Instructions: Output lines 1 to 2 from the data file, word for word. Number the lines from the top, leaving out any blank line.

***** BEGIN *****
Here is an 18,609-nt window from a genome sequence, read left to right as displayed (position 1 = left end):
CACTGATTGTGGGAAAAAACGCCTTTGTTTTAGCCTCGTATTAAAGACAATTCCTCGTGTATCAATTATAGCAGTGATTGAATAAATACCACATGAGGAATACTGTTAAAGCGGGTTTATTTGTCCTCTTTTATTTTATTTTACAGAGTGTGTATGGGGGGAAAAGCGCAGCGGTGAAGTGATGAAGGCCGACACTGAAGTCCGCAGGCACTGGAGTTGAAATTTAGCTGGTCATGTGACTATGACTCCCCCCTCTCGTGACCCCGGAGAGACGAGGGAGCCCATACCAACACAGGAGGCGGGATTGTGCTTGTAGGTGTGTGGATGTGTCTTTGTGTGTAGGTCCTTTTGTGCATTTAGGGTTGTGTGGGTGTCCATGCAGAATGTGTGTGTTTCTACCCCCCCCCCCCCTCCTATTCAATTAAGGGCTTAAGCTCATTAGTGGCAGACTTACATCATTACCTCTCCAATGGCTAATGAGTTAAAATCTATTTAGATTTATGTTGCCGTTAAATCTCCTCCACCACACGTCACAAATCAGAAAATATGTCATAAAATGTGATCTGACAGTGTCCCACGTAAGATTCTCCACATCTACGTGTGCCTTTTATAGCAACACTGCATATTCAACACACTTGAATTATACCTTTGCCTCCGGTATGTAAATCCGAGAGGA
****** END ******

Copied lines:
Here is an 18,609-nt window from a genome sequence, read left to right as displayed (position 1 = left end):
CACTGATTGTGGGAAAAAACGCCTTTGTTTTAGCCTCGTATTAAAGACAATTCCTCGTGTATCAATTATAGCAGTGATTGAATAAATACCACATGAGGAATACTGTTAAAGCGGGTTTATTTGTCCTCTTTTATTTTATTTTACAGAGTGTGTATGGGGGGAAAAGCGCAGCGGTGAAGTGATGAAGGCCGACACTGAAGTCCGCAGGCACTGGAGTTGAAATTTAGCTGGTCATGTGACTATGACTCCCCCCTCTCGTGACCCCGGAGAGACGAGGGAGCCCATACCAACACAGGAGGCGGGATTGTGCTTGTAGGTGTGTGGATGTGTCTTTGTGTGTAGGTCCTTTTGTGCATTTAGGGTTGTGTGGGTGTCCATGCAGAATGTGTGTGTTTCTACCCCCCCCCCCCCTCCTATTCAATTAAGGGCTTAAGCTCATTAGTGGCAGACTTACATCATTACCTCTCCAATGGCTAATGAGTTAAAATCTATTTAGATTTATGTTGCCGTTAAATCTCCTCCACCACACGTCACAAATCAGAAAATATGTCATAAAATGTGATCTGACAGTGTCCCACGTAAGATTCTCCACATCTACGTGTGCCTTTTATAGCAACACTGCATATTCAACACACTTGAATTATACCTTTGCCTCCGGTATGTAAATCCGAGAGGA